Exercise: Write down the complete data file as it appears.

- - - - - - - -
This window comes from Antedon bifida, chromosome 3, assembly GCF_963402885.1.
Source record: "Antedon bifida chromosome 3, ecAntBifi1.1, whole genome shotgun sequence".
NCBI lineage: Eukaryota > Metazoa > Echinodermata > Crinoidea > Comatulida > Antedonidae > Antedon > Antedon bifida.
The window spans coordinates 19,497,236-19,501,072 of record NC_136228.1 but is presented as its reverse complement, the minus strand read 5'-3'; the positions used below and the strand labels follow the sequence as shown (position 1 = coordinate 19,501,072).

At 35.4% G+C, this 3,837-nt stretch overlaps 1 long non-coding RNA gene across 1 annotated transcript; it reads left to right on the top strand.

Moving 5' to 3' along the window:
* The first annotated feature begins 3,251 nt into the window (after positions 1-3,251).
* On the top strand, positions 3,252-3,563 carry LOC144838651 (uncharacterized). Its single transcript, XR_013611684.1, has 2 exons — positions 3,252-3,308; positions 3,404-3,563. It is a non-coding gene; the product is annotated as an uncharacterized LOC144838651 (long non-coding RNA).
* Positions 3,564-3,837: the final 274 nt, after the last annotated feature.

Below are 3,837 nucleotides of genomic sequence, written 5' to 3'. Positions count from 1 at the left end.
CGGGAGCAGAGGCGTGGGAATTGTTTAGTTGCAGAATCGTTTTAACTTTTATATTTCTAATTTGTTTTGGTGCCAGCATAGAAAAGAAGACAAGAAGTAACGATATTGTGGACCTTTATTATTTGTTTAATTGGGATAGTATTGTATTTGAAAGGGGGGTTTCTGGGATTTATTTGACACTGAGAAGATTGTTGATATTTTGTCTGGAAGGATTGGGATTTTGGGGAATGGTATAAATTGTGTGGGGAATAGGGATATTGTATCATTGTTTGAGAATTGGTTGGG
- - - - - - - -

This window comes from Antedon bifida, chromosome 3, assembly GCF_963402885.1.
Source record: "Antedon bifida chromosome 3, ecAntBifi1.1, whole genome shotgun sequence".
NCBI lineage: Eukaryota > Metazoa > Echinodermata > Crinoidea > Comatulida > Antedonidae > Antedon > Antedon bifida.
The window spans coordinates 19,497,236-19,501,072 of record NC_136228.1 but is presented as its reverse complement, the minus strand read 5'-3'; the positions used below and the strand labels follow the sequence as shown (position 1 = coordinate 19,501,072).

At 35.4% G+C, this 3,837-nt stretch overlaps 1 long non-coding RNA gene across 1 annotated transcript; it reads left to right on the top strand.

Moving 5' to 3' along the window:
* The first annotated feature begins 3,251 nt into the window (after positions 1-3,251).
* On the top strand, positions 3,252-3,563 carry LOC144838651 (uncharacterized). Its single transcript, XR_013611684.1, has 2 exons — positions 3,252-3,308; positions 3,404-3,563. It is a non-coding gene; the product is annotated as an uncharacterized LOC144838651 (long non-coding RNA).
* Positions 3,564-3,837: the final 274 nt, after the last annotated feature.

Below are 3,837 nucleotides of genomic sequence, written 5' to 3'. Positions count from 1 at the left end.
CGGGAGCAGAGGCGTGGGAATTGTTTAGTTGCAGAATCGTTTTAACTTTTATATTTCTAATTTGTTTTGGTGCCAGCATAGAAAAGAAGACAAGAAGTAACGATATTGTGGACCTTTATTATTTGTTTAATTGGGATAGTATTGTATTTGAAAGGGGGGTTTCTGGGATTTATTTGACACTGAGAAGATTGTTGATATTTTGTCTGGAAGGATTGGGATTTTGGGGAATGGTATAAATTGTGTGGGGAATAGGGATATTGTATCATTGTTTGAGAATTGGTTGGG